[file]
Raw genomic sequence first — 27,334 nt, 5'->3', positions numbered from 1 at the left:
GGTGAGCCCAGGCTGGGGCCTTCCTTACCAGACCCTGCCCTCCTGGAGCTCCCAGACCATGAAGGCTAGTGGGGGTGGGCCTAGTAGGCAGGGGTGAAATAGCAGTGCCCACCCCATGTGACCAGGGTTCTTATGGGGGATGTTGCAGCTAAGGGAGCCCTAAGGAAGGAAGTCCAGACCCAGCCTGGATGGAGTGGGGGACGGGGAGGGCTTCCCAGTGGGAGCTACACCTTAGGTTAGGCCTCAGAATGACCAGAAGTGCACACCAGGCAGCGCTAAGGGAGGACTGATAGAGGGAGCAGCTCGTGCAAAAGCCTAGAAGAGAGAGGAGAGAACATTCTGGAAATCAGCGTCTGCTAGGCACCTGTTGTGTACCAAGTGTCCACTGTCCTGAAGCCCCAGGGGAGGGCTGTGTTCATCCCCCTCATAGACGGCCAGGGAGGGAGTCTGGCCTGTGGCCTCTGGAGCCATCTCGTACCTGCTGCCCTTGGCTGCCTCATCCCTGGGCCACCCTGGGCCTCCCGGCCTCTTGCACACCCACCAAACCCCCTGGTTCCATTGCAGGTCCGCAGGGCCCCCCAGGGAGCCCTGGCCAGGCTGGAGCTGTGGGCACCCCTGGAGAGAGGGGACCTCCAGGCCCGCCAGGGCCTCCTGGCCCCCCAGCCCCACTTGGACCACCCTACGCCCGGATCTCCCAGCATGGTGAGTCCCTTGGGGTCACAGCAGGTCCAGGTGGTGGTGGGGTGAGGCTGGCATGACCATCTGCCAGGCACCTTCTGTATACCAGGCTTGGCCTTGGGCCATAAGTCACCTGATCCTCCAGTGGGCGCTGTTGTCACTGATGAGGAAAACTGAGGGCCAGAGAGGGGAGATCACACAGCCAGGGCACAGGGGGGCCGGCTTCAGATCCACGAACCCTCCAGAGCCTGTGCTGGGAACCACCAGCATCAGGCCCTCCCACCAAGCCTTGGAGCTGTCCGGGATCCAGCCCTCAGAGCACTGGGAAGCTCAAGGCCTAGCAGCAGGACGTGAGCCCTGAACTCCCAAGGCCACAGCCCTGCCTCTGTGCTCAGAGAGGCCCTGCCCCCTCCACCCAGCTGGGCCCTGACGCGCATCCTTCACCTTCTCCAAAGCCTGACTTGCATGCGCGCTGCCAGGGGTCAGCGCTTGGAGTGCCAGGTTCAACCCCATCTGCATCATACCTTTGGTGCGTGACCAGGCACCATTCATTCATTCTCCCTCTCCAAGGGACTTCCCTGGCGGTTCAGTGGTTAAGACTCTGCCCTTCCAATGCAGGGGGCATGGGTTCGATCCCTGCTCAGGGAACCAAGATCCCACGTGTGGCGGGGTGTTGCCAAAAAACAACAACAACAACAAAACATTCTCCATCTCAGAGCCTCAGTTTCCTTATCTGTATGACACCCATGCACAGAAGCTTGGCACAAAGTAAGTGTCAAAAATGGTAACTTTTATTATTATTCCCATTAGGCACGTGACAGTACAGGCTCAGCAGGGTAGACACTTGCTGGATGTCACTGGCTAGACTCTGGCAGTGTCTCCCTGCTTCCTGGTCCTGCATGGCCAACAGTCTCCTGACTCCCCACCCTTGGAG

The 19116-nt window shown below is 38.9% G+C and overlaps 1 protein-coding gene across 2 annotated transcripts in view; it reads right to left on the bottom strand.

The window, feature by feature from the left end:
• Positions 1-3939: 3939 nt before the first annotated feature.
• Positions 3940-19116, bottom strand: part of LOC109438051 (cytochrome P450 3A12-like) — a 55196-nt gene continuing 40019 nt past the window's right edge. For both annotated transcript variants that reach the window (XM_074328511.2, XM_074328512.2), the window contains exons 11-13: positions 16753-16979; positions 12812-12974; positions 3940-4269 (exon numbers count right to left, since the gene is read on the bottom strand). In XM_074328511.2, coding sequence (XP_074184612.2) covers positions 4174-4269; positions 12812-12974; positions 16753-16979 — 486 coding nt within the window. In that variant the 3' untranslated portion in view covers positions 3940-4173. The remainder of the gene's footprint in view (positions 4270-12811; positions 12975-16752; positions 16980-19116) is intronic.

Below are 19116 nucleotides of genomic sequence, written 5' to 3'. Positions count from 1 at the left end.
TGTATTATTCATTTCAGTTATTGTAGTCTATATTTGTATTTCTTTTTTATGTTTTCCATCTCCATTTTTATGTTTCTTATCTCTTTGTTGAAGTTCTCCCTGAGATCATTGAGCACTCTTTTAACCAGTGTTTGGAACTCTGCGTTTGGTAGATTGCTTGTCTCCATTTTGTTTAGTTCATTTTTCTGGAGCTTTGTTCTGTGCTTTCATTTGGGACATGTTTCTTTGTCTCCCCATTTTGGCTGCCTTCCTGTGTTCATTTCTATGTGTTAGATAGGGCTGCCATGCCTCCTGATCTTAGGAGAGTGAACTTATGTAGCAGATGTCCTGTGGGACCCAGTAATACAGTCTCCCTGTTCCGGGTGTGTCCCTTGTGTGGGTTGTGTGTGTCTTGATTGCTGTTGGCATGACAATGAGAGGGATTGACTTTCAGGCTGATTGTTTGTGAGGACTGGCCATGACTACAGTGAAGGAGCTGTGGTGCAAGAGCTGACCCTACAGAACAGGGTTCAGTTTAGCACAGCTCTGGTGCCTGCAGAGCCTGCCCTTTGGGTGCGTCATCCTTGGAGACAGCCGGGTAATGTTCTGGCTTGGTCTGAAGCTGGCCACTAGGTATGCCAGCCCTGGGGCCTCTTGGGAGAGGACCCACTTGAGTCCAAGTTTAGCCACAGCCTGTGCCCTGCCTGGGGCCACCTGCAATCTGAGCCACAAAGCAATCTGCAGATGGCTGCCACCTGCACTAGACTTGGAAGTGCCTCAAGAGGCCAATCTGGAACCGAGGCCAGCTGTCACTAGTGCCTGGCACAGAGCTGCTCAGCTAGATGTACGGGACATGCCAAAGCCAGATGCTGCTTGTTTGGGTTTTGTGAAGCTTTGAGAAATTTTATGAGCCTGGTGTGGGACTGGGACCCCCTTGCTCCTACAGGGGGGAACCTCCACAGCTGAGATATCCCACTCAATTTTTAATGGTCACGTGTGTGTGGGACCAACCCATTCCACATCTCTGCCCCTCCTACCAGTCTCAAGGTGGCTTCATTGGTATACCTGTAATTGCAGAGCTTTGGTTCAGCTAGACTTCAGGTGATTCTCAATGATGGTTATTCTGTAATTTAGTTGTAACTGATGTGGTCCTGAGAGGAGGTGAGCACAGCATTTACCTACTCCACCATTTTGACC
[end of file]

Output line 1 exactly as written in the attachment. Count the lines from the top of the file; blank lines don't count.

Raw genomic sequence first — 27,334 nt, 5'->3', positions numbered from 1 at the left: